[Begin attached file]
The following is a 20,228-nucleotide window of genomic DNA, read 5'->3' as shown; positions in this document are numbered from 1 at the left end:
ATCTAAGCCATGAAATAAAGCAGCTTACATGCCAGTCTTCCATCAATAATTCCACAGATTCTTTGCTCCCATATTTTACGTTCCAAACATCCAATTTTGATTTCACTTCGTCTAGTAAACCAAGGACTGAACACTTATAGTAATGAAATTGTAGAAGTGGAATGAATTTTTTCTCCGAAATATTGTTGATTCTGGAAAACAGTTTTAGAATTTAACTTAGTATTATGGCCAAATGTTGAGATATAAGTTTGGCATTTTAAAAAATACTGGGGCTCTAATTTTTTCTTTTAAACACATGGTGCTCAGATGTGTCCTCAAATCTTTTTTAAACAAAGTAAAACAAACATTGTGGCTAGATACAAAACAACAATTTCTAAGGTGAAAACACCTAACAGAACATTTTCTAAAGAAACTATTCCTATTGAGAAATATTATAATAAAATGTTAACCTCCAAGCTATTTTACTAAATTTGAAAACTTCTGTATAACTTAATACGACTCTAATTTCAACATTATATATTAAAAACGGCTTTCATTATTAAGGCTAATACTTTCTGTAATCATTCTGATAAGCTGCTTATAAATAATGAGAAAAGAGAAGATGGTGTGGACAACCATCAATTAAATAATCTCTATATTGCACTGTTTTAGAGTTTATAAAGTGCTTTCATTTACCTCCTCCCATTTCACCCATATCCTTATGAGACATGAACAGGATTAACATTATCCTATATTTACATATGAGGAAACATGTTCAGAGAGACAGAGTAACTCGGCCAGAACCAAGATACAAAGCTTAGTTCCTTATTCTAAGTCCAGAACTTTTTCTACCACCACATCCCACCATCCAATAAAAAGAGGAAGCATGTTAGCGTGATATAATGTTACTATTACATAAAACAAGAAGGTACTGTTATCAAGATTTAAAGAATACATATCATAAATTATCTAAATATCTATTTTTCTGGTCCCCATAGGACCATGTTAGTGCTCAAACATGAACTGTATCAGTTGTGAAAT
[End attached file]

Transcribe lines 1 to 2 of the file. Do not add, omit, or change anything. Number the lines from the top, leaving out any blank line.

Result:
The following is a 20,228-nucleotide window of genomic DNA, read 5'->3' as shown; positions in this document are numbered from 1 at the left end:
ATCTAAGCCATGAAATAAAGCAGCTTACATGCCAGTCTTCCATCAATAATTCCACAGATTCTTTGCTCCCATATTTTACGTTCCAAACATCCAATTTTGATTTCACTTCGTCTAGTAAACCAAGGACTGAACACTTATAGTAATGAAATTGTAGAAGTGGAATGAATTTTTTCTCCGAAATATTGTTGATTCTGGAAAACAGTTTTAGAATTTAACTTAGTATTATGGCCAAATGTTGAGATATAAGTTTGGCATTTTAAAAAATACTGGGGCTCTAATTTTTTCTTTTAAACACATGGTGCTCAGATGTGTCCTCAAATCTTTTTTAAACAAAGTAAAACAAACATTGTGGCTAGATACAAAACAACAATTTCTAAGGTGAAAACACCTAACAGAACATTTTCTAAAGAAACTATTCCTATTGAGAAATATTATAATAAAATGTTAACCTCCAAGCTATTTTACTAAATTTGAAAACTTCTGTATAACTTAATACGACTCTAATTTCAACATTATATATTAAAAACGGCTTTCATTATTAAGGCTAATACTTTCTGTAATCATTCTGATAAGCTGCTTATAAATAATGAGAAAAGAGAAGATGGTGTGGACAACCATCAATTAAATAATCTCTATATTGCACTGTTTTAGAGTTTATAAAGTGCTTTCATTTACCTCCTCCCATTTCACCCATATCCTTATGAGACATGAACAGGATTAACATTATCCTATATTTACATATGAGGAAACATGTTCAGAGAGACAGAGTAACTCGGCCAGAACCAAGATACAAAGCTTAGTTCCTTATTCTAAGTCCAGAACTTTTTCTACCACCACATCCCACCATCCAATAAAAAGAGGAAGCATGTTAGCGTGATATAATGTTACTATTACATAAAACAAGAAGGTACTGTTATCAAGATTTAAAGAATACATATCATAAATTATCTAAATATCTATTTTTCTGGTCCCCATAGGACCATGTTAGTGCTCAAACATGAACTGTATCAGTTGTGAAAT